They include the Robinson family of Seahouses. "There was a whole tribe of them involved in it". They were busy days—and even busier nights. His recruitment policy was simple. He would pop into country pubs and in conversation tried to establish who were noted poachers—all were likely candidates. He then discovered the names of gamekeepers or "good countrymen" and conducted guarded interviews to establish their character and suitability for underground fighting. Patrols, he found were self-perpetuating. Admission was by personal introduction only. "Had the worst happened, these chaps would have relied on each other for their lives. They had not to crack under pressure or persuasion. "They had to live together for days or weeks at a time in the hideouts. One ‘wrong’ man would have created tension". His headquarters were in a gamekeepers cottage, where an adjacent building was ideal for storage of explosives. He could not recall its exact location but inquiries have proved that it was a cottage which still stands near Shielow Castle.

"I know it was just perfect, it was off the main road in the middle of a thick forest" Quayle recalled. His association as leader of Northumbrian resistance continued throughout the vital "invasion threat" year of 1941.Later he moved to Gibraltar and took part in the planning for "Operation Torch".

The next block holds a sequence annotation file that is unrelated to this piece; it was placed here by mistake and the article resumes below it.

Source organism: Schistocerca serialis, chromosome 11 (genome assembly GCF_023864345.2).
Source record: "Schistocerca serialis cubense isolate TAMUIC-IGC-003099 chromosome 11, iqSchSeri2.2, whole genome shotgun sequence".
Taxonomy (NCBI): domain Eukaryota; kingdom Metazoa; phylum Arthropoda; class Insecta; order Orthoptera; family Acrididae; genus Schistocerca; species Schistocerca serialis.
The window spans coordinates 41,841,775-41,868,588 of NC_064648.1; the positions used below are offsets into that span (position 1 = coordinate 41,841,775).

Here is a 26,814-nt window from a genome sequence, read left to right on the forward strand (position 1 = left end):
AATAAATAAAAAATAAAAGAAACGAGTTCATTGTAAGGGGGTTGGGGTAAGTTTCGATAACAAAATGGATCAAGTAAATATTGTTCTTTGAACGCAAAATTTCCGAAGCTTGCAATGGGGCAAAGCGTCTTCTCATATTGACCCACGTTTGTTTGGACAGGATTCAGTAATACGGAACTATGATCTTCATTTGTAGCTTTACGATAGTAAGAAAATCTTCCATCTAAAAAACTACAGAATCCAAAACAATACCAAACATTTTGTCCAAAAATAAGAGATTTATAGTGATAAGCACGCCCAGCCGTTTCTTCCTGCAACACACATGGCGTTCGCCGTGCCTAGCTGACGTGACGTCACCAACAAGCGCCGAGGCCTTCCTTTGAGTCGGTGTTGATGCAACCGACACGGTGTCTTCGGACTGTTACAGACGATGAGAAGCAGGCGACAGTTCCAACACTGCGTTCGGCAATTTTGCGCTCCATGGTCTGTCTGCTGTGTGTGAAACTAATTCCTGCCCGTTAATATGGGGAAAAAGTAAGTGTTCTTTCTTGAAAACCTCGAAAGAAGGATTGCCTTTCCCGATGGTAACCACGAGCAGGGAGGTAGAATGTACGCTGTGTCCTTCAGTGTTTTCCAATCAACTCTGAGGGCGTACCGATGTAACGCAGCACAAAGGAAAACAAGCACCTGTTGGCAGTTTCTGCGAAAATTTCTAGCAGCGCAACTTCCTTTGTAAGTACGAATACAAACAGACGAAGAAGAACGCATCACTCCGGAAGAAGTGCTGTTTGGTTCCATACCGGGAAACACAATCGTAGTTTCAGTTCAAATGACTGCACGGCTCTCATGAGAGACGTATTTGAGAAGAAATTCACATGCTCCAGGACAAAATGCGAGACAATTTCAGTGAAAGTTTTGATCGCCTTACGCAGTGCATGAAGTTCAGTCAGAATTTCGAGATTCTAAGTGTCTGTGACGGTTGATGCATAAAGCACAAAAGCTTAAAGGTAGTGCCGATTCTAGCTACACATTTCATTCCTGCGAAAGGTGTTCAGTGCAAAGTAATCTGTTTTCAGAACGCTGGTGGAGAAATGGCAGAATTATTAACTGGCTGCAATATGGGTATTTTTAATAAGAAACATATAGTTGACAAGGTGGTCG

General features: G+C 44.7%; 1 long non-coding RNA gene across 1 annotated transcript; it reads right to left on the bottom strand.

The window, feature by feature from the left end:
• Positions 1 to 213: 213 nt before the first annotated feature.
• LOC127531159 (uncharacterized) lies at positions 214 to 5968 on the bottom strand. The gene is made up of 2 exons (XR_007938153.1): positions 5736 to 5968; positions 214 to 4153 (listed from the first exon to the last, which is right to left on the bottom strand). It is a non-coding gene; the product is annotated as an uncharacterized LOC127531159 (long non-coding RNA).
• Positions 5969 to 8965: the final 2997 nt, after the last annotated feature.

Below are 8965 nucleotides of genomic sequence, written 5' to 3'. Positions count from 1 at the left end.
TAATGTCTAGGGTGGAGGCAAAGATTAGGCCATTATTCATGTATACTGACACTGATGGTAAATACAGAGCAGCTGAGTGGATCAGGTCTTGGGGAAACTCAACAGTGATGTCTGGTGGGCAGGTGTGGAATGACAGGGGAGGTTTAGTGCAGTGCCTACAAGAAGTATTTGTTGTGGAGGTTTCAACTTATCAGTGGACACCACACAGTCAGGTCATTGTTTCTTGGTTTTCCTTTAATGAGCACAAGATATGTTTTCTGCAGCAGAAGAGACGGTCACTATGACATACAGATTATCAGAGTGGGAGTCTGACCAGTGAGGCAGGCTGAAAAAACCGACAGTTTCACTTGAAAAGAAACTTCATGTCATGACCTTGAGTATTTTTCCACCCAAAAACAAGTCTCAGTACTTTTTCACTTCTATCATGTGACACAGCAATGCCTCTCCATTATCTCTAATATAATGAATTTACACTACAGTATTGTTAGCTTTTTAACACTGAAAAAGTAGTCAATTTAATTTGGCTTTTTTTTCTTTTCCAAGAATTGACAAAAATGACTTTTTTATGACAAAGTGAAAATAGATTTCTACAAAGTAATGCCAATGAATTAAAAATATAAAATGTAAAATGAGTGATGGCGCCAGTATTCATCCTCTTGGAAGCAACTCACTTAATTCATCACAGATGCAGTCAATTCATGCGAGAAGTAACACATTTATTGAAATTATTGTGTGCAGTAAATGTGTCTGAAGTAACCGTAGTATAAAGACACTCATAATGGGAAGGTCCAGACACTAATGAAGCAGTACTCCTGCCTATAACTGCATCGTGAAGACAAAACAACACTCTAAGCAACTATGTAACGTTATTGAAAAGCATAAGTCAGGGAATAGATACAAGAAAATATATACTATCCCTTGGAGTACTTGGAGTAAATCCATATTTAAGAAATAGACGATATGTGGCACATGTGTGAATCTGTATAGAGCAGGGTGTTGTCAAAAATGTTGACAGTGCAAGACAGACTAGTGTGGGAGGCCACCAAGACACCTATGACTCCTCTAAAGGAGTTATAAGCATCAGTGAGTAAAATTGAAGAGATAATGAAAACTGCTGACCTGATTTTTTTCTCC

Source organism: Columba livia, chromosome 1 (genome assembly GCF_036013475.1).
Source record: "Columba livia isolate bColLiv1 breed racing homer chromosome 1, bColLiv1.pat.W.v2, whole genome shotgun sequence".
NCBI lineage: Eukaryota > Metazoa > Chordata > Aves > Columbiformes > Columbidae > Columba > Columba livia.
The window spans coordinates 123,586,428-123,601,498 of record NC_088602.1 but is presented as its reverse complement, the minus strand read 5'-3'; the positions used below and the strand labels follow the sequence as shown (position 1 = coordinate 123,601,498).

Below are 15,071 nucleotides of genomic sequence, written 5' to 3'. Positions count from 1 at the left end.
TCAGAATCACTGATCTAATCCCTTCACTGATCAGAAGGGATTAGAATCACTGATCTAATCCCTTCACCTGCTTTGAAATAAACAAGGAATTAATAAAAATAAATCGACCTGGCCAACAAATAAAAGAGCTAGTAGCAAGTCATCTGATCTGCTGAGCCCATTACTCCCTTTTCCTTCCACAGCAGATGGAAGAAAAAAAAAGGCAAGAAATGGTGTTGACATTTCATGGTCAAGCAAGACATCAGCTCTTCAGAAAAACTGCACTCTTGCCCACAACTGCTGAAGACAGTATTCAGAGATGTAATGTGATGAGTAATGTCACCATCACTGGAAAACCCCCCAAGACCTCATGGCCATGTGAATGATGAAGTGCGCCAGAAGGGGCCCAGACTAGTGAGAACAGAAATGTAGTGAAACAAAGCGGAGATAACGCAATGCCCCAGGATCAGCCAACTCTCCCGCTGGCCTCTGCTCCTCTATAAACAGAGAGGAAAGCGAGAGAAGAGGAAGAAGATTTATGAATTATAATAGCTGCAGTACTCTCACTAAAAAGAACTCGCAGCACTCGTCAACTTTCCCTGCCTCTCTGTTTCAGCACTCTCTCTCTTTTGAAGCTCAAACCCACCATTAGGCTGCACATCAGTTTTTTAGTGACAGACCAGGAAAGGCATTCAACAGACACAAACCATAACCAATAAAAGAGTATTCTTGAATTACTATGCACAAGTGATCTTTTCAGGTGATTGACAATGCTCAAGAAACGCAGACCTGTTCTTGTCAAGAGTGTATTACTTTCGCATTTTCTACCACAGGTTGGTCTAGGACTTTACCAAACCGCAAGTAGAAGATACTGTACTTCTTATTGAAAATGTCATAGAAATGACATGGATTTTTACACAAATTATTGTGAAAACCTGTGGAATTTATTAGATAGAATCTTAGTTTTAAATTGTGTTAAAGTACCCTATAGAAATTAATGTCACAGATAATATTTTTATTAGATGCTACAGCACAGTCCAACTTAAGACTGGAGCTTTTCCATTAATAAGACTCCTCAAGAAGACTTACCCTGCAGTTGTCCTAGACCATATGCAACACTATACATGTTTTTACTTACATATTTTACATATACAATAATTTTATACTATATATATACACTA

He saw war planning in the highest echelons and became acquainted with Churchill and Eisenhower. Quayle today (1968) a quietly spoken man with a love of the sea and "just being alone" recalled himself in the war years as a man with a quest for "doing something different". He was he felt "totally removed from the kind of role I seemed to playing in film—that of the stiff-upper lip type officer". He added "I liked to be responsible for my own actions. That’s why I volunteered for the Northumberland job". The experience he gained of secret warfare on the moors of Northumberland stayed with him when he later "opted out of staff work for something more challenging". He joined the Special Operations Executive (SOE) and was dropped into Albania with a double brief: To spy on the Germans and "make a nuisance of myself". It was a miserable business, really. But what knowledge I gained in Northumberland certainly came in handy" he said. For Anthony Quayle, the end of the war brought a resumption of his acting career and stardom with—oddly enough-the role of saboteur in "The Guns of Naverone" and a British officer in "The Battle of the River Plate". He was in a relaxed mood, wearing blue jeans and a sweater and basking in the sunshine of the garden behind his home in Pelham Crescent, South-Kensington." The war certainly changed me" he said: "But I remember with a great deal of affection the men and the people of the North-East". "It was a wonderful place and I always felt very much at home there. I have a very warm feeling for the North-East—a rugged place with rugged, hardy people. A place with space to move and breathe. "It’s a damn sight better, in fact, than the South".

Capt. Anthony Quayle


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Text supplied by Mr. Charles Richards from original articles in the Newcastle Evening Chronicle